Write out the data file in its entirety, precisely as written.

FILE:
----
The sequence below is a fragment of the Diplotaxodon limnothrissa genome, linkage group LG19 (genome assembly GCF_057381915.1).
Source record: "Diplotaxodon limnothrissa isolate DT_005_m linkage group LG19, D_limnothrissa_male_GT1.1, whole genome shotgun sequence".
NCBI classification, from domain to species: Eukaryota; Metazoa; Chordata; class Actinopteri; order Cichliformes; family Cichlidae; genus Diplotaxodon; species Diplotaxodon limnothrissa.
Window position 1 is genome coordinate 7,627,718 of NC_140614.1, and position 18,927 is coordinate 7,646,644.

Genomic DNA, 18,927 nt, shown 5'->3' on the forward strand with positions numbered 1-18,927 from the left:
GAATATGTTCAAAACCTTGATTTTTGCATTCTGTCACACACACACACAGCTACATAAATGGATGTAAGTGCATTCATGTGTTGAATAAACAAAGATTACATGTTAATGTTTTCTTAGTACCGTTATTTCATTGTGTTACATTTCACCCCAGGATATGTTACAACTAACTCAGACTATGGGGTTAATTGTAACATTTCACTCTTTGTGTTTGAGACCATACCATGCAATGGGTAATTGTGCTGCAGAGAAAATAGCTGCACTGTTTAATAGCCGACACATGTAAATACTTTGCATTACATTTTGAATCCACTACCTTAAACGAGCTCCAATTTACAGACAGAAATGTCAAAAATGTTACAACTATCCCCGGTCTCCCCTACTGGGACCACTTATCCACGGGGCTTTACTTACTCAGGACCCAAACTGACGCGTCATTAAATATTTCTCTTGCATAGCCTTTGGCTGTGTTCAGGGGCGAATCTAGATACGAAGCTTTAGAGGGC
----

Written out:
The sequence below is a fragment of the Diplotaxodon limnothrissa genome, linkage group LG19 (genome assembly GCF_057381915.1).
Source record: "Diplotaxodon limnothrissa isolate DT_005_m linkage group LG19, D_limnothrissa_male_GT1.1, whole genome shotgun sequence".
NCBI classification, from domain to species: Eukaryota; Metazoa; Chordata; class Actinopteri; order Cichliformes; family Cichlidae; genus Diplotaxodon; species Diplotaxodon limnothrissa.
Window position 1 is genome coordinate 7,627,718 of NC_140614.1, and position 18,927 is coordinate 7,646,644.

Genomic DNA, 18,927 nt, shown 5'->3' on the forward strand with positions numbered 1-18,927 from the left:
GAATATGTTCAAAACCTTGATTTTTGCATTCTGTCACACACACACACAGCTACATAAATGGATGTAAGTGCATTCATGTGTTGAATAAACAAAGATTACATGTTAATGTTTTCTTAGTACCGTTATTTCATTGTGTTACATTTCACCCCAGGATATGTTACAACTAACTCAGACTATGGGGTTAATTGTAACATTTCACTCTTTGTGTTTGAGACCATACCATGCAATGGGTAATTGTGCTGCAGAGAAAATAGCTGCACTGTTTAATAGCCGACACATGTAAATACTTTGCATTACATTTTGAATCCACTACCTTAAACGAGCTCCAATTTACAGACAGAAATGTCAAAAATGTTACAACTATCCCCGGTCTCCCCTACTGGGACCACTTATCCACGGGGCTTTACTTACTCAGGACCCAAACTGACGCGTCATTAAATATTTCTCTTGCATAGCCTTTGGCTGTGTTCAGGGGCGAATCTAGATACGAAGCTTTAGAGGGC